"Lights Out in Wonderland has all the verbal wit and energy of Vernon God Little."Financial Times
Gabriel Brockwellaesthete, philosopher, disaffected twenty-something decadentis thinking terminal. He's decided to kill himselfbut not immediately. His destination is Wonderland. The style of the journey is all that's to be decided.
Traveling between London, Tokyo, and Berlin, Gabriel is in search of the bacchanal to obliterate all previous parties. His adventure takes in a spell in rehab, a near-death experience eating a poisonous Japanese delicacy, and finally an orgiastic feast in the bowels of Berlin's majestic Tempelhof Airport. Along the way, Gabriel falls apart, only to reemerge with a new outlook on the world and a mission to right his past wrongs.Lights Out in Wonderland is an allegorical banquet, a sly commentary on these End Times and the march toward banality, and a joyful expression of the human spirit.
|Publisher:||Norton, W. W. & Company, Inc.|
|Product dimensions:||5.00(w) x 8.00(h) x (d)|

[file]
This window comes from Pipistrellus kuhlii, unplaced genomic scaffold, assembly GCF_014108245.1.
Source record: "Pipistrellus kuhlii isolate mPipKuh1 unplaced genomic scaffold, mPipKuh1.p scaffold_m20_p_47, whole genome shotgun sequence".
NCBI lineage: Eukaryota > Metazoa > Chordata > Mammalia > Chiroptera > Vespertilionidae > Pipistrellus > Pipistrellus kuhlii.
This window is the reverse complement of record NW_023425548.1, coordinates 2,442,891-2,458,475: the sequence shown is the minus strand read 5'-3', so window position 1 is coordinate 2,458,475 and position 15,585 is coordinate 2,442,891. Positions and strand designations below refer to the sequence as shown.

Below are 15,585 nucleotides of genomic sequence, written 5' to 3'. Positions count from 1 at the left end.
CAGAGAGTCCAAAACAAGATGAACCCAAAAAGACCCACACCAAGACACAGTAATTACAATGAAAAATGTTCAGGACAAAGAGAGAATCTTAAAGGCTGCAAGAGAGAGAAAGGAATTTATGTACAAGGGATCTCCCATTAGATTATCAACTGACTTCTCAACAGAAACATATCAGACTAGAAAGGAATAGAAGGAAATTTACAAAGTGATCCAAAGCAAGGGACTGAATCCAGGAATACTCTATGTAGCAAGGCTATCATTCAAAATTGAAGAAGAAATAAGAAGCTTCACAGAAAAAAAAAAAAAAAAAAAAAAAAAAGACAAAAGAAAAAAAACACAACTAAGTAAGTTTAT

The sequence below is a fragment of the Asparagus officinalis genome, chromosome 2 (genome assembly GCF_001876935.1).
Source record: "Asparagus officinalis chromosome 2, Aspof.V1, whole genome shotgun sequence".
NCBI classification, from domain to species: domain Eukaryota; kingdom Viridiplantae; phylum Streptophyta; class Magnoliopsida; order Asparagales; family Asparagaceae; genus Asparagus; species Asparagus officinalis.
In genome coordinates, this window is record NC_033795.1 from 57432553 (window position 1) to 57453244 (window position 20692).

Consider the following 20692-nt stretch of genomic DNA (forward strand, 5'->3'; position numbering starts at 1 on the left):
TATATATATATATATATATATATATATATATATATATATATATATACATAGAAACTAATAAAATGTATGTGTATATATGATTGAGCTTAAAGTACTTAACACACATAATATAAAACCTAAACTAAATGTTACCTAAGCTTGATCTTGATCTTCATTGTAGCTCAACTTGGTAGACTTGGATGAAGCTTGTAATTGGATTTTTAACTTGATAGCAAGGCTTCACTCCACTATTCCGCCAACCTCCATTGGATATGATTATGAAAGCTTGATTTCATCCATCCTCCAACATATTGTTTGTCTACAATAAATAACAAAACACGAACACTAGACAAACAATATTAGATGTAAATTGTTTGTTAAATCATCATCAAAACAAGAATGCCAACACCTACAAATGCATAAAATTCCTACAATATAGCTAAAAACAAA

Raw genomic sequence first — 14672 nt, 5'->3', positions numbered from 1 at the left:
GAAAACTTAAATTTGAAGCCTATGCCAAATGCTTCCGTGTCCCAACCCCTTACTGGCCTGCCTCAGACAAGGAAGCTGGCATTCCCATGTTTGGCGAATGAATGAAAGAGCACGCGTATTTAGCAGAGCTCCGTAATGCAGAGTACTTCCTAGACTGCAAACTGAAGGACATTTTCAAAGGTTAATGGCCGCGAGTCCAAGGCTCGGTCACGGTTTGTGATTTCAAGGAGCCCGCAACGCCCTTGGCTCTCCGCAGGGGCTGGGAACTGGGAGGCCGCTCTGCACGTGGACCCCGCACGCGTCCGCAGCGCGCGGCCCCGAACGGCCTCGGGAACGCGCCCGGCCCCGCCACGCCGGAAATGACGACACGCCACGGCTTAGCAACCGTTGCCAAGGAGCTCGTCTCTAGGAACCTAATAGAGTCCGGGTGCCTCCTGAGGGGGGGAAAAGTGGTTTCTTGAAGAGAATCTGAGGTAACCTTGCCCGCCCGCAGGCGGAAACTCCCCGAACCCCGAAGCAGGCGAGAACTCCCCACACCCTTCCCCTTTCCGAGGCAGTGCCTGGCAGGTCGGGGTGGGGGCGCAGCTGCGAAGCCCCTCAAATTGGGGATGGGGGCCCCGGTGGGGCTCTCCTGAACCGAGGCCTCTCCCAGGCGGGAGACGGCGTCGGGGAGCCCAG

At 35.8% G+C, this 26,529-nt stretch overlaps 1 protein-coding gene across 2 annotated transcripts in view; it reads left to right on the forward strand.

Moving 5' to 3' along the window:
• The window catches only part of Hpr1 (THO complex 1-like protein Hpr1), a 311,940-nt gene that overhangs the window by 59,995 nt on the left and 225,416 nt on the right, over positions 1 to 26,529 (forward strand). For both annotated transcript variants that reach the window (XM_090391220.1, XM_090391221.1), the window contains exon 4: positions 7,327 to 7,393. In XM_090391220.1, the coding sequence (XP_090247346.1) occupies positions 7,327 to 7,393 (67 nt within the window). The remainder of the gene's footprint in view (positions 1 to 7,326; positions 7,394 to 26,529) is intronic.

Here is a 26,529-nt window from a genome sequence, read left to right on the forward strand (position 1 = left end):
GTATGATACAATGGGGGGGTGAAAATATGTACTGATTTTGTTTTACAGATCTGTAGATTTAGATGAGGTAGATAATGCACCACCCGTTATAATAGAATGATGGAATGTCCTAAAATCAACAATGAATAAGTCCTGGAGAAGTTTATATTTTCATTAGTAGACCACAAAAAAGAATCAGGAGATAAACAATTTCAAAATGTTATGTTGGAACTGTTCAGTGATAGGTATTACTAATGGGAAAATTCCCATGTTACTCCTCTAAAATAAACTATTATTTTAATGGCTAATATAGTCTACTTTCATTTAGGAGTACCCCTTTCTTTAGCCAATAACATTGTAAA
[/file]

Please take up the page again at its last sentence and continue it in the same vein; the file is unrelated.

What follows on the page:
About the Author
DBC Pierre’s first novel, Vernon God Little, won the Man Booker Prize. His other novels include Ludmila's Broken English and Lights Out in Wonderland. He lives in County Leitrim, Ireland.
Date of Birth:1961
Place of Birth:Reynella, Australia
Most Helpful Customer Reviews
I was interested to see other people struggled with this. I really enjoyed other books by DBC Pierre, and found parts of this one really perceptive and engaging. The comments on society and in particular capitalism were interesting. However it was hard to follow what was going on as there are several sub plots to keep up with. I am not quite sure what happened at the end but Gabriel seemed to have come through it all and I felt some thing had been achieved!
Sorry, but this is the sillest, tritest writing I have read in a long time. The author just regurgitates tired old "anti capitalism" nonsense that we have heard for years. The thing reads like he copied text from protest phamplets and strung them together with a hint of a story. The narrator of the story comes across as an emotionally retarded young man who would feel right at home among the self indulgent nitwits of the sixties. Like most of them, he fancies himself smarter and better than the rest of humanities poor slobs who just go about their lives accepting their responsibilies. Something too mundane for our poor little mistreated hero. Do not waste your money on this garbage.
I guess you have to be a fan of the author to get his writing. I couldn't get into this story of a twenty-something wanting to kill himself but yet writes a travelogue of his adventures across the globe. With footnotes and recipes, it was witty at times, but more confusing to me than enjoyable.